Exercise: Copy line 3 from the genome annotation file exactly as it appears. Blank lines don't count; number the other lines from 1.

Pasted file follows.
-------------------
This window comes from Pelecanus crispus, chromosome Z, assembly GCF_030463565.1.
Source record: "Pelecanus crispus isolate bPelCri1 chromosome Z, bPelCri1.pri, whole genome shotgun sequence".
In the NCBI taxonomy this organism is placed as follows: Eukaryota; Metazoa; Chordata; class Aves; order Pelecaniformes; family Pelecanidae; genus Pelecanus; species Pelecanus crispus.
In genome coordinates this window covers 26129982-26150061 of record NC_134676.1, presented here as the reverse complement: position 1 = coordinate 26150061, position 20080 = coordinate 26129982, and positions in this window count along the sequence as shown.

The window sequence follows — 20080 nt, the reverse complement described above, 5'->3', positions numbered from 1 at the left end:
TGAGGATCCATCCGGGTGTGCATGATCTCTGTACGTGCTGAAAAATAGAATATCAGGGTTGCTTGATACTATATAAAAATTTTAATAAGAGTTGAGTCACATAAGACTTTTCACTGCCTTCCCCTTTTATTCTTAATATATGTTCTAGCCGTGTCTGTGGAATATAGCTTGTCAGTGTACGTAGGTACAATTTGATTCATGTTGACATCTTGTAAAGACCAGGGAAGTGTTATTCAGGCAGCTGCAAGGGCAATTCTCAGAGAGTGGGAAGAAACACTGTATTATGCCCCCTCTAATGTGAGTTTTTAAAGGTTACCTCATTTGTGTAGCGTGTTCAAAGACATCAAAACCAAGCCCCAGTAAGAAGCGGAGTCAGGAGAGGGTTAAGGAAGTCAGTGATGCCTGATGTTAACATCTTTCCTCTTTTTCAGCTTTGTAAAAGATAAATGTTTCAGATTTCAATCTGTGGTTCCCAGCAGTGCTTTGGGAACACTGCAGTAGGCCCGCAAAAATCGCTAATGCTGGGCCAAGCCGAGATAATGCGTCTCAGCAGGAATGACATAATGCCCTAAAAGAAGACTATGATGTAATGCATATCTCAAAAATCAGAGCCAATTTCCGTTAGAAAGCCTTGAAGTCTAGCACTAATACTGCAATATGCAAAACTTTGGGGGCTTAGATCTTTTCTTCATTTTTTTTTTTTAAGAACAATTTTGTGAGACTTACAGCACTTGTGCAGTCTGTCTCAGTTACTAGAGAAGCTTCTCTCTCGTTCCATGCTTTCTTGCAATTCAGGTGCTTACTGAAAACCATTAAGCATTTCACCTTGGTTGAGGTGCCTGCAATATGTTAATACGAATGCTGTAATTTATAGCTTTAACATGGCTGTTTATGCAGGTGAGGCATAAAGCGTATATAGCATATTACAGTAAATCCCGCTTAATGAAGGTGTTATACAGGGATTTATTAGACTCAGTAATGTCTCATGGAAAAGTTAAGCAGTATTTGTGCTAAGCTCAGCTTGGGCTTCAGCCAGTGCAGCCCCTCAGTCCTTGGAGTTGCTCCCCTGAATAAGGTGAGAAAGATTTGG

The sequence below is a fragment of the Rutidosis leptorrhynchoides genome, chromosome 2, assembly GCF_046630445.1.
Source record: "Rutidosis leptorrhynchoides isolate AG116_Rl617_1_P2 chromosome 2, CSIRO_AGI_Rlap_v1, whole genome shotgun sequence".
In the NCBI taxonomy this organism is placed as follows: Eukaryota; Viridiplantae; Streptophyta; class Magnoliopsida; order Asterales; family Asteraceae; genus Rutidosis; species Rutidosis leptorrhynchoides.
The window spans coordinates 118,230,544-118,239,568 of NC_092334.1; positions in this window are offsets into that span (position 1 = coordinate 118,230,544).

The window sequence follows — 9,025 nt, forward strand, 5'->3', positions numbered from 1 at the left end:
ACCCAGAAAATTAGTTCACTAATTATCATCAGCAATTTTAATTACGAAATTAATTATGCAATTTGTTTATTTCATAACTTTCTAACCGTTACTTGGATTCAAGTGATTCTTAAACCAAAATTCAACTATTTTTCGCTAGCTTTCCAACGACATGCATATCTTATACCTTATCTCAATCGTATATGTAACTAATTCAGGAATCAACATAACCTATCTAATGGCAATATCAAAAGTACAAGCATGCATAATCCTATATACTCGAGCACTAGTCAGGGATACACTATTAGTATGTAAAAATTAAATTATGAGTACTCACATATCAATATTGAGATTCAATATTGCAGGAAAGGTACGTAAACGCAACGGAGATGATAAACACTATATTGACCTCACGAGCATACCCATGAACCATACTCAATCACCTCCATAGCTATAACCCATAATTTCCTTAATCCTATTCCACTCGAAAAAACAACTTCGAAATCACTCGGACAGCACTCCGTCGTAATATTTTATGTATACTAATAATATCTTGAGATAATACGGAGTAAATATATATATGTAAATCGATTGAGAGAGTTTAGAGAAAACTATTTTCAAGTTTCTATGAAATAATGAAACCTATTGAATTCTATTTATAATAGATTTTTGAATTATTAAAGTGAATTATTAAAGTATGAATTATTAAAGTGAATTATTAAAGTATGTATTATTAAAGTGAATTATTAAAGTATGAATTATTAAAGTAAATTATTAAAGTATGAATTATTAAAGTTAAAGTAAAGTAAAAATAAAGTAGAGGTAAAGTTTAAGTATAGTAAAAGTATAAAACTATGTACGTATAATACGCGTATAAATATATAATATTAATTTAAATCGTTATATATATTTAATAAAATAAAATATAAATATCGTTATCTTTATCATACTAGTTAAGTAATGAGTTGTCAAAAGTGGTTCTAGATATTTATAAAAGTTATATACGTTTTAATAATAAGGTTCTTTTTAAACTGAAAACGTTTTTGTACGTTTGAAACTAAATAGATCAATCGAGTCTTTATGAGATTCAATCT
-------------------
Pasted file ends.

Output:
In the NCBI taxonomy this organism is placed as follows: Eukaryota; Metazoa; Chordata; class Aves; order Pelecaniformes; family Pelecanidae; genus Pelecanus; species Pelecanus crispus.